Cyathea medullaris

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Black tree fern
Cyathea medullaris.JPG
Scientific classification
C. medullaris
Binomial name
Cyathea medullaris
(G.Forst) Sw., 1801
  • Polypodium medullare G. Forster, 1786
  • Sphaeropteris medullaris (G. Forster) Bernhardi, 1801
  • Cyathea affinis W. J. Hooker & Baker, 1874 (non Cyathea affinis (J. R. Forster) Swartz, 1801, non Cyathea affinis M. Martens & Galeotti, 1842 (cannot be attributed to any species), non Cyathea affinis Brackenridge, 1854; quae Cyathea propinqua)
  • Alsophila extensa Desvald, 1827 (non Alsophila extensa Blume, 1828; quae Cyathea raciborskii)
  • Alsophila lunulata (G. Forster, 1786) R. Brown, 1827 (non Alsophila lunulata Blume, 1828; quae Cyathea junghuhniana)

Cyathea medullaris, commonly known as mamaku or black tree fern, is a large tree fern up to 20 m tall. It is distributed across the south-west Pacific from Fiji to Pitcairn Island. Its other Māori names include katātā, kōrau, or pītau.


Luxuriant groups of C. medullaris are a common sight in the New Zealand forest

C. medullaris is common in lowland forest throughout the North Island of New Zealand. In the South Island its distribution is more localised. It is fairly common in wetter coastal areas, but rare in the drier eastern parts and absent in Canterbury and Otago. In New Zealand it also occurs on the Three Kings Islands in the far north, on Stewart Island/Rakiura in the far south and in the Chatham Islands.[1]

Its distribution also includes Fiji, the Marquesas Islands, Tahiti, the Austral Islands, and Pitcairn Island. It is not present in the Kermadecs.[2]


The black trunk with characteristic hexagonal stipe bases seen here from this specimen from RBGE, Edinburgh

The trunk is black and covered with distinctive hexagonal stipe bases. The fronds may be up to 5 m long, and arch upwards from the crown. Dead fronds are shed except in very young plants. The primary pinnae are from 40 cm to 1 m long, and the undersides have scales with spines along their margins. The stipes are thick, black, very rough to the touch, and are similarly covered in black scales with marginal spines. C. medullaris can be readily distinguished from related species by the hexagonal stipe scars on the trunk, and by the scales with spines on their margins.[3][4]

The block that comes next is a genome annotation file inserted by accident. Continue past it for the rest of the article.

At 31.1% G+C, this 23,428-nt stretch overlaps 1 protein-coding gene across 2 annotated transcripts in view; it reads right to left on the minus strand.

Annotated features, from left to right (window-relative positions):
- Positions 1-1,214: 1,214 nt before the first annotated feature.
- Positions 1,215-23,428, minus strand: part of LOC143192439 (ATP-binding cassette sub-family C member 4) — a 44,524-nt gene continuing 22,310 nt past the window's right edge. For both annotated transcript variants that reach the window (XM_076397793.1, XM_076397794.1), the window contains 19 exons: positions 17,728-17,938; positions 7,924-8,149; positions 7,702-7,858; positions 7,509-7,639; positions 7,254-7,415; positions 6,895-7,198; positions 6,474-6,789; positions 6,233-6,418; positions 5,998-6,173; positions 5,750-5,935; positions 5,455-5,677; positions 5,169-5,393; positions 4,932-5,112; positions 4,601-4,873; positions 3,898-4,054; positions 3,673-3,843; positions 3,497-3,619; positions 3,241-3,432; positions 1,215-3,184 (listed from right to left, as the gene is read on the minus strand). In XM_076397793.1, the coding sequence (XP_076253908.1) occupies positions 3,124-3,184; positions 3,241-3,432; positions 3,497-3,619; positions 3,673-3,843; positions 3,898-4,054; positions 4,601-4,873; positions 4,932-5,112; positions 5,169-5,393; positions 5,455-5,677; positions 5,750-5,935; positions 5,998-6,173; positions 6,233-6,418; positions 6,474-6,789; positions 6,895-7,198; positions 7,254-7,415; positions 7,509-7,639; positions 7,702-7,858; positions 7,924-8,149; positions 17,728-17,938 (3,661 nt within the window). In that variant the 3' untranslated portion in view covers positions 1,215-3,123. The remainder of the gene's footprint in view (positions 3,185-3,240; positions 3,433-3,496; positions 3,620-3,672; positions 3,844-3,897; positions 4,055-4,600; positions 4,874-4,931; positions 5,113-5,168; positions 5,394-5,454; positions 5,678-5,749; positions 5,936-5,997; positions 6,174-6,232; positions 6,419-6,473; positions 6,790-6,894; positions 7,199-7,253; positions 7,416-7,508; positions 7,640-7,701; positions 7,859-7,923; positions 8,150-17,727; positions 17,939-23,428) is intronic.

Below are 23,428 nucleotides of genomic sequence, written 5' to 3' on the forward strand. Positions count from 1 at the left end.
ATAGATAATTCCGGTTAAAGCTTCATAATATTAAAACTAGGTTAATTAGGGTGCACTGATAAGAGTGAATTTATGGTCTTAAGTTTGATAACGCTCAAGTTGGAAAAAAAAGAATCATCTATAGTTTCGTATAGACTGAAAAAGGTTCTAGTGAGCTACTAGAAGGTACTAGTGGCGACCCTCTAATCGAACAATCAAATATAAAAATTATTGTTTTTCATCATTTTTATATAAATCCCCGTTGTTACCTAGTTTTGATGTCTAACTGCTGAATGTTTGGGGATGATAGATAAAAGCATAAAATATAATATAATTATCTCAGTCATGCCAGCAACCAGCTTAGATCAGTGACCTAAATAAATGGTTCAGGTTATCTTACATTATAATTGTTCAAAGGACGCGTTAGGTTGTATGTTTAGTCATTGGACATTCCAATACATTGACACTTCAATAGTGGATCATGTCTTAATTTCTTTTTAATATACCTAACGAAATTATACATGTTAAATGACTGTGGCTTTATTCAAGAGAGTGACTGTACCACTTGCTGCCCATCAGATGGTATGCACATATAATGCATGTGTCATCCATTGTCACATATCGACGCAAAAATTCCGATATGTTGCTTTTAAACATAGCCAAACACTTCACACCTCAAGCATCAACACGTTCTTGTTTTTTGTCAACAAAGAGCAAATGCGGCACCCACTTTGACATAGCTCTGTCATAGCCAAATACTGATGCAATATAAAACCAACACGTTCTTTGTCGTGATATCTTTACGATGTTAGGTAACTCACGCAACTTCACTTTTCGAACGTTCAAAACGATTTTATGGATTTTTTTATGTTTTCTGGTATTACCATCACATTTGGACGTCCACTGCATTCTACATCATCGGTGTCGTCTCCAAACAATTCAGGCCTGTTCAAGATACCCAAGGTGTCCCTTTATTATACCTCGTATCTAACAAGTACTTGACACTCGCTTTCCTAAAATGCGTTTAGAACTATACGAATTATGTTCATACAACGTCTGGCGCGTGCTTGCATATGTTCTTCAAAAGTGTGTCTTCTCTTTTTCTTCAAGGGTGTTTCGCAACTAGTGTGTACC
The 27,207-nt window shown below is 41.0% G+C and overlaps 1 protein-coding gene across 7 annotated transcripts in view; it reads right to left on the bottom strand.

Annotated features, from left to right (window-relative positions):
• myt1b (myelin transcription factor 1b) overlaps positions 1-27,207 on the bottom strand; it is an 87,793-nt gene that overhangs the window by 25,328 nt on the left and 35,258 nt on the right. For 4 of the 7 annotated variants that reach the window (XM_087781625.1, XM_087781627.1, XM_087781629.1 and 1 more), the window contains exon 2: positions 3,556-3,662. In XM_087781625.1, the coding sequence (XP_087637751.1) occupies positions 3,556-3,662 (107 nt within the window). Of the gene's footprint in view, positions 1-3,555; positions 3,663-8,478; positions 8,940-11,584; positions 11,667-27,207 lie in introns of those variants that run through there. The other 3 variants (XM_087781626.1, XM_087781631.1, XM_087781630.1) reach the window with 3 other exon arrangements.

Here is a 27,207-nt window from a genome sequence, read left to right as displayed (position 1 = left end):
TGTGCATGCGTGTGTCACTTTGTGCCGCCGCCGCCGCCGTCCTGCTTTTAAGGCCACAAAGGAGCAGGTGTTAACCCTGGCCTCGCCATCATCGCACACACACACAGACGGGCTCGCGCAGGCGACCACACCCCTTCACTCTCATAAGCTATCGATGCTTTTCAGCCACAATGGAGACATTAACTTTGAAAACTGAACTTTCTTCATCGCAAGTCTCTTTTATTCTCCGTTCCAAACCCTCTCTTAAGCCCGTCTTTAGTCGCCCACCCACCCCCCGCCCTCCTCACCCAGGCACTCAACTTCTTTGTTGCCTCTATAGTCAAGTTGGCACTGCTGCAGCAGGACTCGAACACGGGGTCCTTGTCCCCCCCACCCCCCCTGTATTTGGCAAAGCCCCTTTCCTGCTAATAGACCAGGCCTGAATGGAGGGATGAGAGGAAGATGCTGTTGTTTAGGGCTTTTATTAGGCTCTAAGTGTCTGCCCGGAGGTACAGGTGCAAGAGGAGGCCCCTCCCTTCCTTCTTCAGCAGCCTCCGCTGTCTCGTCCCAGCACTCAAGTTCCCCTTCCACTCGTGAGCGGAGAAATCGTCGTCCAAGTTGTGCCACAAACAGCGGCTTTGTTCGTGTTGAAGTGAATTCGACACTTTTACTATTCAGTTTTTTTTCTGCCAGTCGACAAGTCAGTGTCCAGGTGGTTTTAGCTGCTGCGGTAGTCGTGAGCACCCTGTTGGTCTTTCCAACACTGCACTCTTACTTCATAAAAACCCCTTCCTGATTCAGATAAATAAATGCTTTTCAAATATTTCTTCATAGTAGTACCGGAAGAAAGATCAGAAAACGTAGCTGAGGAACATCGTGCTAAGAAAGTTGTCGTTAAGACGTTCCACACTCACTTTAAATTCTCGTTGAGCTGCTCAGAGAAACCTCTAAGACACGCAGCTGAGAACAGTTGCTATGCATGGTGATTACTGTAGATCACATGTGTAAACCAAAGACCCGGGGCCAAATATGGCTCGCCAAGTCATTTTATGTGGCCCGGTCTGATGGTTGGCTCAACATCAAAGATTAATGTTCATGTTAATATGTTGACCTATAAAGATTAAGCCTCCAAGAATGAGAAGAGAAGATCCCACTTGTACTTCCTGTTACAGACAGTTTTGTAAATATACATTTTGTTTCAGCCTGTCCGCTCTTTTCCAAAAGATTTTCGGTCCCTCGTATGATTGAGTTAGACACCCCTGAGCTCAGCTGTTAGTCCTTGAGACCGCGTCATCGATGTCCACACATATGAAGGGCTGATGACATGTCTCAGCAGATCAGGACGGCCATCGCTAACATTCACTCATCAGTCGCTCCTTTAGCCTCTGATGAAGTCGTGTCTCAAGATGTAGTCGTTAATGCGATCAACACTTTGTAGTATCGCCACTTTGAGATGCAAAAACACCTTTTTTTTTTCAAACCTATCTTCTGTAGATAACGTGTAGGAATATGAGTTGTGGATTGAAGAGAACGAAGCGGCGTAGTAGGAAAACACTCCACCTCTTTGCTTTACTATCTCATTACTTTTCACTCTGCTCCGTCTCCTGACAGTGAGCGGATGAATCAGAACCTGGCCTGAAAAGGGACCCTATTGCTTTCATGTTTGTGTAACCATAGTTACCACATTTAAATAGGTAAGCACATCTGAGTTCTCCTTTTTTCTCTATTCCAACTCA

The expanding frond forms a fiddlehead or koru

C. medullaris will grow from fresh spores, but this is slow. Plants are easy to transplant when they are young. It is also possible to plant newly felled trunks which will generally sprout again, provided they are watered with care. They are hardy in various conditions once established.[3][4]


Tree fern trunks, including those of C. medullaris, have been used as rough building material and also for makeshift trackwork.[4]

The 1889 book 'The Useful Native Plants of Australia records that Indigenous Australians ate the pith of this fern tree which contained a certain amount of starch similar to sago."[5]


  1. ^ Brownsey, P.J.; Smith-Dodsworth, J.C. (1989). New Zealand Ferns and Allied Plants. David Bateman Ltd. p. 87. ISBN 1 86953 003 9.
  2. ^ Large, Mark F.; Braggins, John E. (2004). Tree Ferns. Timber Press. p. 222. ISBN 0881926302.
  3. ^ a b "Cyathea medullaris". New Zealand Plant Conservation Network. Retrieved 2010-10-04.
  4. ^ a b c "Cyathea medullaris (G.Forst.) Sw. (1801)". Ngā Tipu o Aotearoa — New Zealand Plants. Retrieved 2008-05-02.
  5. ^ J. H. Maiden (1889). The useful native plants of Australia : Including Tasmania. Turner and Henderson, Sydney.